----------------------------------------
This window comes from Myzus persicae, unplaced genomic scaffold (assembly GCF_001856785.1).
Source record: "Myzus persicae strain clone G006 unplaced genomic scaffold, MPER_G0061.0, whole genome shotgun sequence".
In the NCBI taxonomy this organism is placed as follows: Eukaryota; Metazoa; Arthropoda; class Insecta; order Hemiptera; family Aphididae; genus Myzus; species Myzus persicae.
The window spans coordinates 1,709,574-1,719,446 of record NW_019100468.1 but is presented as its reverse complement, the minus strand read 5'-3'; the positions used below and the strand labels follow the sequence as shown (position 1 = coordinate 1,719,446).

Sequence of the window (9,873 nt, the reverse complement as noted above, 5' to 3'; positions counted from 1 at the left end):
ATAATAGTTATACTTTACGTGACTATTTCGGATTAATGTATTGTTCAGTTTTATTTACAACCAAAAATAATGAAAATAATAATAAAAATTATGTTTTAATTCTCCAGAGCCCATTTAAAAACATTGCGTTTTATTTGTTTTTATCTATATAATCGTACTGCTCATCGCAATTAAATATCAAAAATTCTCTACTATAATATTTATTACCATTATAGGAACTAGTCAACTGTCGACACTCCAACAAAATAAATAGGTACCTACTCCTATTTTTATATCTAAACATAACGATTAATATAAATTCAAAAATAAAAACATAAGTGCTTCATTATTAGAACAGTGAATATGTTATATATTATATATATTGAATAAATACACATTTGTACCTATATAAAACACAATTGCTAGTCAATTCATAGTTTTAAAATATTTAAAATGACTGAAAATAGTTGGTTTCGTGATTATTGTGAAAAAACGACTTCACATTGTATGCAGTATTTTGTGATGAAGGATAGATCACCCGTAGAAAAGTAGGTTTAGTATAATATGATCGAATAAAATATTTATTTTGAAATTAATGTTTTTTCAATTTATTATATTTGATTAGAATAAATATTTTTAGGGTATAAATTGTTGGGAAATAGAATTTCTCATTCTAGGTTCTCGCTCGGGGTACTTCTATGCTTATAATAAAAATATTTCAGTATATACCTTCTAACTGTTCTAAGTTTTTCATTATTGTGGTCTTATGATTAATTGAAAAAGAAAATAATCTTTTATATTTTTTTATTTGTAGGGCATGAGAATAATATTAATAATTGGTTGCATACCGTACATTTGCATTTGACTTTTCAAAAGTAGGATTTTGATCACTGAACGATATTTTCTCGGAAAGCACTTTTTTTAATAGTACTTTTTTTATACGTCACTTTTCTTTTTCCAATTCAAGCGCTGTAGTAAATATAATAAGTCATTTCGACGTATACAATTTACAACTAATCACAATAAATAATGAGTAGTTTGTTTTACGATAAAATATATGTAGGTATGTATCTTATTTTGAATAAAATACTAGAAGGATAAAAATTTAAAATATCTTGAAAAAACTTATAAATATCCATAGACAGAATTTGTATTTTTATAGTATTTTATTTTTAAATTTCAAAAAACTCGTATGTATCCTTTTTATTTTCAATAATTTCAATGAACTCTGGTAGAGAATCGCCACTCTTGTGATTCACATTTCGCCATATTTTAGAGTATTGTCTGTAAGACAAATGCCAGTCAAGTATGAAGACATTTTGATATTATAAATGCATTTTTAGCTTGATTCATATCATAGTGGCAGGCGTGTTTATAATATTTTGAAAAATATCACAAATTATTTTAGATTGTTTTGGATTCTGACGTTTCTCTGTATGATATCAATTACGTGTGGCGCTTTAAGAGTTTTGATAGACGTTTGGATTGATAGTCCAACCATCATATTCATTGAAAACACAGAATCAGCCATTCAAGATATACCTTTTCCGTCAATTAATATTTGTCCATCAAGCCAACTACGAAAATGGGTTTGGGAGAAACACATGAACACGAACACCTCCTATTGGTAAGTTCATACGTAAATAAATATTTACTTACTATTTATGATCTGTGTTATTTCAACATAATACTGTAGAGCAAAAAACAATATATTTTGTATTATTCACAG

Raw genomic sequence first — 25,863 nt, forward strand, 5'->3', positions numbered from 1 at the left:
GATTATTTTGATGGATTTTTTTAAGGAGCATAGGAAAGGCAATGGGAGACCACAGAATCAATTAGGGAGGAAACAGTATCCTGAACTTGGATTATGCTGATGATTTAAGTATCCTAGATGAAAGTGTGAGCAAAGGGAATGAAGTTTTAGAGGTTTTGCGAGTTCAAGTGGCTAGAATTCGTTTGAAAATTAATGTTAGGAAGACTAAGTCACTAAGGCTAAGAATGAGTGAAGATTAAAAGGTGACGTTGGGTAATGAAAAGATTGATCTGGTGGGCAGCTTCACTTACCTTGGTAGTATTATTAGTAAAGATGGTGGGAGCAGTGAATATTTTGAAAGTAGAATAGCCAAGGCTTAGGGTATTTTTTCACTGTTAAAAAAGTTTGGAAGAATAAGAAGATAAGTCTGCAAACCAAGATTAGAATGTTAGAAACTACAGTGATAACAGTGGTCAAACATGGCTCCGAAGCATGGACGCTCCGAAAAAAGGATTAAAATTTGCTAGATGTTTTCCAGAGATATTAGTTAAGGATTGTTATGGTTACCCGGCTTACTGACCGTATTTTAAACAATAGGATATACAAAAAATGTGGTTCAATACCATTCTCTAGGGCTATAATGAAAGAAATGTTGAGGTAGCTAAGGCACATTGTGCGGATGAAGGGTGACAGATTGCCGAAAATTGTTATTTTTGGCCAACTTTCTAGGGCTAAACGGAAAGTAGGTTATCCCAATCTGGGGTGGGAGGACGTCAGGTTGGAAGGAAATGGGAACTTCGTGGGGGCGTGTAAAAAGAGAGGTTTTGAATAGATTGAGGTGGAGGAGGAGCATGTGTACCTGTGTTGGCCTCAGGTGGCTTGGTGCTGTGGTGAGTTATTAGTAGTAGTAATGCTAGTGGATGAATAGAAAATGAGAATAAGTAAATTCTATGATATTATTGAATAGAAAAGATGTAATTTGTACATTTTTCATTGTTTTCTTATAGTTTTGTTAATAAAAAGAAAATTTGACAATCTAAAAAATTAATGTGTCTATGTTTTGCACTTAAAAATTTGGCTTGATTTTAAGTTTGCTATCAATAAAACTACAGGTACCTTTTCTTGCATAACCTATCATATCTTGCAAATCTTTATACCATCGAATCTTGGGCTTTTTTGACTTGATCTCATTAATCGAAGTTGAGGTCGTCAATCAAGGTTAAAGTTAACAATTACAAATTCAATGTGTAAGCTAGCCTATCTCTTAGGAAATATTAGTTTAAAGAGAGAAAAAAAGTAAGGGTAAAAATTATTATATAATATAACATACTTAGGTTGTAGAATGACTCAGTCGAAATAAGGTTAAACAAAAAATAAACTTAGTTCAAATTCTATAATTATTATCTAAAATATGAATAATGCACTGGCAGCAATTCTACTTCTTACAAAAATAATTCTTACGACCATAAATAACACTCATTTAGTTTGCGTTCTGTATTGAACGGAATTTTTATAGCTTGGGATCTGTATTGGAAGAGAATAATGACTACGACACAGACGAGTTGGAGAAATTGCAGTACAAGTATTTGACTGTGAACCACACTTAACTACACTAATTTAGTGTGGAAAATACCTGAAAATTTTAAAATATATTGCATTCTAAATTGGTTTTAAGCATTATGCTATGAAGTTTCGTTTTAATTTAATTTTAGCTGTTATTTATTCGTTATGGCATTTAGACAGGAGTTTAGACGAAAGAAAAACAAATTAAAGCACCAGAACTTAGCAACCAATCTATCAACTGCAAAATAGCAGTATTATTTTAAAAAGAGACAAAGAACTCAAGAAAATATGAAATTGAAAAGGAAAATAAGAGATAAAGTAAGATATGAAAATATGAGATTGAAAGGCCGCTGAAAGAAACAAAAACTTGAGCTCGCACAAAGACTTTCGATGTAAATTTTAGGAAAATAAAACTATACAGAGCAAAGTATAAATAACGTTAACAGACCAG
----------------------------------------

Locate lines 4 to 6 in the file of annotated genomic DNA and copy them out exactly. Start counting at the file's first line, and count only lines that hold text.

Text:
The window spans coordinates 1,709,574-1,719,446 of record NW_019100468.1 but is presented as its reverse complement, the minus strand read 5'-3'; the positions used below and the strand labels follow the sequence as shown (position 1 = coordinate 1,719,446).

Sequence of the window (9,873 nt, the reverse complement as noted above, 5' to 3'; positions counted from 1 at the left end):
ATAATAGTTATACTTTACGTGACTATTTCGGATTAATGTATTGTTCAGTTTTATTTACAACCAAAAATAATGAAAATAATAATAAAAATTATGTTTTAATTCTCCAGAGCCCATTTAAAAACATTGCGTTTTATTTGTTTTTATCTATATAATCGTACTGCTCATCGCAATTAAATATCAAAAATTCTCTACTATAATATTTATTACCATTATAGGAACTAGTCAACTGTCGACACTCCAACAAAATAAATAGGTACCTACTCCTATTTTTATATCTAAACATAACGATTAATATAAATTCAAAAATAAAAACATAAGTGCTTCATTATTAGAACAGTGAATATGTTATATATTATATATATTGAATAAATACACATTTGTACCTATATAAAACACAATTGCTAGTCAATTCATAGTTTTAAAATATTTAAAATGACTGAAAATAGTTGGTTTCGTGATTATTGTGAAAAAACGACTTCACATTGTATGCAGTATTTTGTGATGAAGGATAGATCACCCGTAGAAAAGTAGGTTTAGTATAATATGATCGAATAAAATATTTATTTTGAAATTAATGTTTTTTCAATTTATTATATTTGATTAGAATAAATATTTTTAGGGTATAAATTGTTGGGAAATAGAATTTCTCATTCTAGGTTCTCGCTCGGGGTACTTCTATGCTTATAATAAAAATATTTCAGTATATACCTTCTAACTGTTCTAAGTTTTTCATTATTGTGGTCTTATGATTAATTGAAAAAGAAAATAATCTTTTATATTTTTTTATTTGTAGGGCATGAGAATAATATTAATAATTGGTTGCATACCGTACATTTGCATTTGACTTTTCAAAAGTAGGATTTTGATCACTGAACGATATTTTCTCGGAAAGCACTTTTTTTAATAGTACTTTTTTTATACGTCACTTTTCTTTTTCCAATTCAAGCGCTGTAGTAAATATAATAAGTCATTTCGACGTATACAATTTACAACTAATCACAATAAATAATGAGTAGTTTGTTTTACGATAAAATATATGTAGGTATGTATCTTATTTTGAATAAAATACTAGAAGGATAAAAATTTAAAATATCTTGAAAAAACTTATAAATATCCATAGACAGAATTTGTATTTTTATAGTATTTTATTTTTAAATTTCAAAAAACTCGTATGTATCCTTTTTATTTTCAATAATTTCAATGAACTCTGGTAGAGAATCGCCACTCTTGTGATTCACATTTCGCCATATTTTAGAGTATTGTCTGTAAGACAAATGCCAGTCAAGTATGAAGACATTTTGATATTATAAATGCATTTTTAGCTTGATTCATATCATAGTGGCAGGCGTGTTTATAATATTTTGAAAAATATCACAAATTATTTTAGATTGTTTTGGATTCTGACGTTTCTCTGTATGATATCAATTACGTGTGGCGCTTTAAGAGTTTTGATAGACGTTTGGATTGATAGTCCAACCATCATATTCATTGAAAACACAGAATCAGCCATTCAAGATATACCTTTTCCGTCAATTAATATTTGTCCATCAAGCCAACTACGAAAATGGGTTTGGGAGAAACACATGAACACGAACACCTCCTATTGGTAAGTTCATACGTAAATAAATATTTACTTACTATTTATGATCTGTGTTATTTCAACATAATACTGTAGAGCAAAAAACAATATATTTTGTATTATTCACAG